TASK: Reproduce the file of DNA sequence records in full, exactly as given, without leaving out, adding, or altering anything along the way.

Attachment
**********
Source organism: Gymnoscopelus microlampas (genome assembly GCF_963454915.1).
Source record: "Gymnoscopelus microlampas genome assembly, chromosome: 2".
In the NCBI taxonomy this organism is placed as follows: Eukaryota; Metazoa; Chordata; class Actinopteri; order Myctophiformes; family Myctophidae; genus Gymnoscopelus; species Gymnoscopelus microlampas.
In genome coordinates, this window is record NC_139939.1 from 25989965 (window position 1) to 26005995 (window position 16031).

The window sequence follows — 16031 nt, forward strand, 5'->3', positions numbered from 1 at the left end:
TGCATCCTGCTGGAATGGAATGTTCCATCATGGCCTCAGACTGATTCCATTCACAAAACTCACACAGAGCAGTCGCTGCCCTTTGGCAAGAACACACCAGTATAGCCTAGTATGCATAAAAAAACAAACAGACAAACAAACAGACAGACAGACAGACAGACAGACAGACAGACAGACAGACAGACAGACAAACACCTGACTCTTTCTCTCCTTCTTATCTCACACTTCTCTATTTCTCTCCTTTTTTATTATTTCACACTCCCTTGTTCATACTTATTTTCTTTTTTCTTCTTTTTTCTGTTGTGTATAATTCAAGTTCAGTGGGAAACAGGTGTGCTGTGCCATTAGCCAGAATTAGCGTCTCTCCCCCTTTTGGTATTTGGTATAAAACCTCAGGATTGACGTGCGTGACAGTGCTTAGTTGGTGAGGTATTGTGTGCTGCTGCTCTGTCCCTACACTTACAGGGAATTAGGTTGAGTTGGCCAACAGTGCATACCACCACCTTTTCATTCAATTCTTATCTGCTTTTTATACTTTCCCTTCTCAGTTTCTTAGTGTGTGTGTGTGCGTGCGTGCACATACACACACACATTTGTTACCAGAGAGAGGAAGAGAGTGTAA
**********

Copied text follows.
Source organism: Gymnoscopelus microlampas (genome assembly GCF_963454915.1).
Source record: "Gymnoscopelus microlampas genome assembly, chromosome: 2".
In the NCBI taxonomy this organism is placed as follows: Eukaryota; Metazoa; Chordata; class Actinopteri; order Myctophiformes; family Myctophidae; genus Gymnoscopelus; species Gymnoscopelus microlampas.
In genome coordinates, this window is record NC_139939.1 from 25989965 (window position 1) to 26005995 (window position 16031).

The window sequence follows — 16031 nt, forward strand, 5'->3', positions numbered from 1 at the left end:
TGCATCCTGCTGGAATGGAATGTTCCATCATGGCCTCAGACTGATTCCATTCACAAAACTCACACAGAGCAGTCGCTGCCCTTTGGCAAGAACACACCAGTATAGCCTAGTATGCATAAAAAAACAAACAGACAAACAAACAGACAGACAGACAGACAGACAGACAGACAGACAGACAGACAGACAGACAAACACCTGACTCTTTCTCTCCTTCTTATCTCACACTTCTCTATTTCTCTCCTTTTTTATTATTTCACACTCCCTTGTTCATACTTATTTTCTTTTTTCTTCTTTTTTCTGTTGTGTATAATTCAAGTTCAGTGGGAAACAGGTGTGCTGTGCCATTAGCCAGAATTAGCGTCTCTCCCCCTTTTGGTATTTGGTATAAAACCTCAGGATTGACGTGCGTGACAGTGCTTAGTTGGTGAGGTATTGTGTGCTGCTGCTCTGTCCCTACACTTACAGGGAATTAGGTTGAGTTGGCCAACAGTGCATACCACCACCTTTTCATTCAATTCTTATCTGCTTTTTATACTTTCCCTTCTCAGTTTCTTAGTGTGTGTGTGTGCGTGCGTGCACATACACACACACATTTGTTACCAGAGAGAGGAAGAGAGTGTAA